Sunday, November 06, 2005
Bebe Miller - Dance Cleveland
'BEBE MILLER COMPANY uses "motion capture" to create visual art
The Bebe Miller Company recently brought its newest dance piece, ‘LANDING/PLACE,’ to Cleveland under the joint sponsorship of Dance Cleveland and Cuyahoga Community College.
You don’t go to see Miller’s work expecting the “normal” dance program. This is both its strength and
its weakness. Her company doesn’t dance, per se, it
uses “motion capture” which incorporates state-of-the-art digital equipment to capture every subtle movement of a subject, preserving the movements on a computer. The technology is most often used for creating visual special effects and animation. In other words, the dancers are incorporated into mechanically produced musical sounds and computer generated graphics. It’s much like being in a contemporary art gallery, often with pictures that make no logical sense, with dancers who are free-flowing in their interpretation of a continuously developing illusion against a background of video movement.
The ‘LANDING/PLACE’ project, which began last October when the company started to integrate the “motion capture” with video imagery, developed over the summer.
According to Miller, the ‘LANDING/PLACE’ project “explores sensory, spatial and cultural dislocation—the yearning toward order in the apprehension of difference. Inspired by Miller’s travel in Eritrea, North Africa, ‘THE LANDING/PLACE PROJECT’ is created as a portrait of a more common landscape, the daily exchange of competing ideas of ‘place’ and the tension created by an unfamiliar body in an accustomed landscape.”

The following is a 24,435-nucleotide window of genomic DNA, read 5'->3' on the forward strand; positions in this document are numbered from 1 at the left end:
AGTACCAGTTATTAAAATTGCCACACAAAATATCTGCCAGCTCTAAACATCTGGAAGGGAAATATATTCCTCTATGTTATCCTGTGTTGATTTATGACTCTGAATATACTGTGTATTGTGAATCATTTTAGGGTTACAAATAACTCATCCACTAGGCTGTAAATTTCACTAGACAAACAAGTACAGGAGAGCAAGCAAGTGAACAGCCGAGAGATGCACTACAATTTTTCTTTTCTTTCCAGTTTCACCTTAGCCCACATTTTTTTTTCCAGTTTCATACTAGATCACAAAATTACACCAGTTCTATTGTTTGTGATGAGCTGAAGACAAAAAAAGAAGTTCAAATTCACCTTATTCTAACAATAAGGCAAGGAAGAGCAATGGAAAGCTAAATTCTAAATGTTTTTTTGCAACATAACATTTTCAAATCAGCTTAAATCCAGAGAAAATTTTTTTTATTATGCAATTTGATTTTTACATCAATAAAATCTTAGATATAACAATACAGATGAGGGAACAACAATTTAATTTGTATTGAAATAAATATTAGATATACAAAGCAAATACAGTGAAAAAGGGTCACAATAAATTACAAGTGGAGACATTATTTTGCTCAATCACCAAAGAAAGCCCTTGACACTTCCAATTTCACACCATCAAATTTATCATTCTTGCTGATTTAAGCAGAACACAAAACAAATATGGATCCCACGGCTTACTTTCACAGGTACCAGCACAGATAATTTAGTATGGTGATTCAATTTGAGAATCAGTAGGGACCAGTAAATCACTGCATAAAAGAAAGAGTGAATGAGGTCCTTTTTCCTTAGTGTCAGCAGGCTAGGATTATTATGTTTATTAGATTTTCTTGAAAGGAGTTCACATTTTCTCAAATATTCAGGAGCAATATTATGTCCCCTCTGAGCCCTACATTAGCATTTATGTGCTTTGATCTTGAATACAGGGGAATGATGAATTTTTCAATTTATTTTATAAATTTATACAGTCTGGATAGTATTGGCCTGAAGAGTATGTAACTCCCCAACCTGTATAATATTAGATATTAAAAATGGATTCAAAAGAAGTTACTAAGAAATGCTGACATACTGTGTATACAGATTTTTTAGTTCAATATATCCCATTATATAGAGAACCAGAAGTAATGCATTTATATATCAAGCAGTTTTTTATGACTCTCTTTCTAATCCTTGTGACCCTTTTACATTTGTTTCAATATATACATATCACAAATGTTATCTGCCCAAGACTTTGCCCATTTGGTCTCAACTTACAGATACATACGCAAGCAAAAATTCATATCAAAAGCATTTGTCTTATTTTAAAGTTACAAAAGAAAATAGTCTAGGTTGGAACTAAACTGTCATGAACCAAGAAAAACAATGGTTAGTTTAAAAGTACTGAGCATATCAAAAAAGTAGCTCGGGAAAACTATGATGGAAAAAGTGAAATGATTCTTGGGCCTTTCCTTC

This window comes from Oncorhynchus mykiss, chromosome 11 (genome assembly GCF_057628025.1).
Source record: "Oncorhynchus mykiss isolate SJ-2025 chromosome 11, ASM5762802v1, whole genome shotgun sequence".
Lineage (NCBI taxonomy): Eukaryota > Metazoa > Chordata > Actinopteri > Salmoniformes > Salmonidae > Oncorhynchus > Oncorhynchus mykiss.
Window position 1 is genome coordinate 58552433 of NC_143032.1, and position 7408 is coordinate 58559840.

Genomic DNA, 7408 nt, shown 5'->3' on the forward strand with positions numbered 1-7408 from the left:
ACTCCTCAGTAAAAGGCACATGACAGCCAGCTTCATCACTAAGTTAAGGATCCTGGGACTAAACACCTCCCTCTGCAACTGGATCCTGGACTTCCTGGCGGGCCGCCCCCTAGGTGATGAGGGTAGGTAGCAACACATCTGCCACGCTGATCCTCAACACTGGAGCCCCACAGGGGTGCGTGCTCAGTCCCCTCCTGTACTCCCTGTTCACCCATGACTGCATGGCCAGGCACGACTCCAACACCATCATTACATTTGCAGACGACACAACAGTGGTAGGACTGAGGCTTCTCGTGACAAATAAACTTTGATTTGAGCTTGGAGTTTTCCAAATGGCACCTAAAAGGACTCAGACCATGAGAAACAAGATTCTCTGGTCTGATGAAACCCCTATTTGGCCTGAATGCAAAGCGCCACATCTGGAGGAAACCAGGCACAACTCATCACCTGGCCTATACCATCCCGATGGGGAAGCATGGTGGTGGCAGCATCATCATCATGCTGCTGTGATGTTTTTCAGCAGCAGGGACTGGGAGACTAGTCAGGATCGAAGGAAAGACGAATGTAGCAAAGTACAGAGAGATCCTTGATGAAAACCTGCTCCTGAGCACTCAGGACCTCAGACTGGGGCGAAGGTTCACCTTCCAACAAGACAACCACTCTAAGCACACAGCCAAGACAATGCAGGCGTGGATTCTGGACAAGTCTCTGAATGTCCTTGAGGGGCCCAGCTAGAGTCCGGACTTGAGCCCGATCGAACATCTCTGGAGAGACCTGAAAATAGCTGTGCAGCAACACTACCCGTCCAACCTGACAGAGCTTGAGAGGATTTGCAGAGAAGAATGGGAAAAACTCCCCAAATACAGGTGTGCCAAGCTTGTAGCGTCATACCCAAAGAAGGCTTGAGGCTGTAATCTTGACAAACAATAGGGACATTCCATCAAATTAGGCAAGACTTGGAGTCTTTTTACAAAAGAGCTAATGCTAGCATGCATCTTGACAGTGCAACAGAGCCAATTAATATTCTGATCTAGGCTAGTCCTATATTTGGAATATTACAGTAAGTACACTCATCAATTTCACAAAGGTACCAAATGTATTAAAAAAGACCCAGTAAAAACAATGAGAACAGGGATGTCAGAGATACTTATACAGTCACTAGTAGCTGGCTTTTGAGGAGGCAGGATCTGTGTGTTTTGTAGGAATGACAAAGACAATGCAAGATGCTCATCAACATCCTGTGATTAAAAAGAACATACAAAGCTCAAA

With all that said, I was not captivated by the intermissionless performance. Okay, I may be old-fashioned, but I like to understand, to feel something, to be carried away by what I see on stage.
At first I was captivated by the integration of the media. I was especially enamored with the technician, sitting alone stage right in the orchestra pit, who with his Mac computer and technical gear produced all the visual and musical/electronic sounds. After a while my attention waned, especially when a spotlight came up on him and he lip-synced an opera aria and then jumped on stage and attempted to dance with the performers. Well, I guess it could be called dancing if you consider wiggling one’s hips and sliding one’s feet around clumsily, dancing.
After my interest in the technician waned, I just sat back and watched the proficient dancers move around the stage. This is a very talented group of
performers! They deserve to be the center of
attention, rather than the gimmicks.
For a while I tried to make sense of the “stories”
being developed, but those attempts also soon waned out of frustration. I wasn’t alone in my attempt for understanding. Seated in my row was a charming teenager, who was in attendance with her mother. She leaned over about half-way through the production and whispered, “Is this supposed to make some kind of sense?” The mother replied, “I have no idea.”
I get frustrated by artists who pile trash in a space and call it a work of art. I am confounded by those who paint a bunch of squiggly lines and hang it up and then expect viewers to spend long periods of time pretending to like the work. I don’t think it’s art when someone gets up on a ladder and randomly pours paint onto a canvass. I also get upset by choreographers who create something that defies understanding and then state that the audience should interpret it for themselves. That’s not my job. It’s the creators job to give me enough concept and execution to lead me in some direction, even if its in a direction in which I don’t want to go.
At the conclusion of the performance the young lady sitting next to me said to her mother, “Should we stay for the after-talk? Maybe they’ll explain to us what we just saw.” Her mother said, “No! Someone else shouldn’t have to explain to you what you just saw. She should have made it clear to you with what she created on stage.” My response? “Amen!” I’m going to hire this woman to help me write my future reviews.